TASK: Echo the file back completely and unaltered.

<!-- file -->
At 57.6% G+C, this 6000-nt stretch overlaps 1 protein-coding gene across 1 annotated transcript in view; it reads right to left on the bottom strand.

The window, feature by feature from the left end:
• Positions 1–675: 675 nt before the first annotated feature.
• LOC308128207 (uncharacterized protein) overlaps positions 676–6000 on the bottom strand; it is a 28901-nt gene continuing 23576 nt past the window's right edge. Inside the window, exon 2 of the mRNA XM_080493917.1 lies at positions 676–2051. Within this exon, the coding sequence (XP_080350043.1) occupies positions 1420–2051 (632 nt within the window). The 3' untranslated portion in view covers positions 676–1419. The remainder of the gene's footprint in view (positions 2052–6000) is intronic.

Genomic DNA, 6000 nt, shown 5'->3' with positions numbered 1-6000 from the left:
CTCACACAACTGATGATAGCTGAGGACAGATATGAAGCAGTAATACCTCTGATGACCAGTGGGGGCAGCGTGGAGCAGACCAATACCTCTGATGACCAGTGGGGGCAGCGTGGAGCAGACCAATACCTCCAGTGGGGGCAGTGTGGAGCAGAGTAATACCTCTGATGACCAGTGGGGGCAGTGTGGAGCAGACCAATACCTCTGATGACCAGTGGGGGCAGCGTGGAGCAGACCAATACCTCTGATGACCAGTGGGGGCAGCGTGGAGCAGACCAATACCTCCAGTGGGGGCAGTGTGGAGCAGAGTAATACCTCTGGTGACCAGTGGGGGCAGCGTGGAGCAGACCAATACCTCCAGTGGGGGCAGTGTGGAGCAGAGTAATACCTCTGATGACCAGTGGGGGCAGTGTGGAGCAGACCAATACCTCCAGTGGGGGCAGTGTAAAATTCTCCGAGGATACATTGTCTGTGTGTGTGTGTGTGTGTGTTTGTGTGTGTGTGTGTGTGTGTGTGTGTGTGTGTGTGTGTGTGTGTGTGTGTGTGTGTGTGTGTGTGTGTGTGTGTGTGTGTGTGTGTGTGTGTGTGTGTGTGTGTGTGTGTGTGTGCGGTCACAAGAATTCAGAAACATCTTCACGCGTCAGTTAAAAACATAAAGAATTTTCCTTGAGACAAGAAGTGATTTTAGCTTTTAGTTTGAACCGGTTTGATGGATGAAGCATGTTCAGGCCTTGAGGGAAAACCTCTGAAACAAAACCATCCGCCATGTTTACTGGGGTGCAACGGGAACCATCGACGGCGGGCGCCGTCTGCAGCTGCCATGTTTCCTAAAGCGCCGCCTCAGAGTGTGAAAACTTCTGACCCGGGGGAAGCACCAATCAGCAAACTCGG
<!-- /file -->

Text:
At 57.6% G+C, this 6000-nt stretch overlaps 1 protein-coding gene across 1 annotated transcript in view; it reads right to left on the bottom strand.

The window, feature by feature from the left end:
• Positions 1–675: 675 nt before the first annotated feature.
• LOC308128207 (uncharacterized protein) overlaps positions 676–6000 on the bottom strand; it is a 28901-nt gene continuing 23576 nt past the window's right edge. Inside the window, exon 2 of the mRNA XM_080493917.1 lies at positions 676–2051. Within this exon, the coding sequence (XP_080350043.1) occupies positions 1420–2051 (632 nt within the window). The 3' untranslated portion in view covers positions 676–1419. The remainder of the gene's footprint in view (positions 2052–6000) is intronic.

Genomic DNA, 6000 nt, shown 5'->3' with positions numbered 1-6000 from the left:
CTCACACAACTGATGATAGCTGAGGACAGATATGAAGCAGTAATACCTCTGATGACCAGTGGGGGCAGCGTGGAGCAGACCAATACCTCTGATGACCAGTGGGGGCAGCGTGGAGCAGACCAATACCTCCAGTGGGGGCAGTGTGGAGCAGAGTAATACCTCTGATGACCAGTGGGGGCAGTGTGGAGCAGACCAATACCTCTGATGACCAGTGGGGGCAGCGTGGAGCAGACCAATACCTCTGATGACCAGTGGGGGCAGCGTGGAGCAGACCAATACCTCCAGTGGGGGCAGTGTGGAGCAGAGTAATACCTCTGGTGACCAGTGGGGGCAGCGTGGAGCAGACCAATACCTCCAGTGGGGGCAGTGTGGAGCAGAGTAATACCTCTGATGACCAGTGGGGGCAGTGTGGAGCAGACCAATACCTCCAGTGGGGGCAGTGTAAAATTCTCCGAGGATACATTGTCTGTGTGTGTGTGTGTGTGTGTTTGTGTGTGTGTGTGTGTGTGTGTGTGTGTGTGTGTGTGTGTGTGTGTGTGTGTGTGTGTGTGTGTGTGTGTGTGTGTGTGTGTGTGTGTGTGTGTGTGTGTGTGTGTGTGTGTGTGCGGTCACAAGAATTCAGAAACATCTTCACGCGTCAGTTAAAAACATAAAGAATTTTCCTTGAGACAAGAAGTGATTTTAGCTTTTAGTTTGAACCGGTTTGATGGATGAAGCATGTTCAGGCCTTGAGGGAAAACCTCTGAAACAAAACCATCCGCCATGTTTACTGGGGTGCAACGGGAACCATCGACGGCGGGCGCCGTCTGCAGCTGCCATGTTTCCTAAAGCGCCGCCTCAGAGTGTGAAAACTTCTGACCCGGGGGAAGCACCAATCAGCAAACTCGG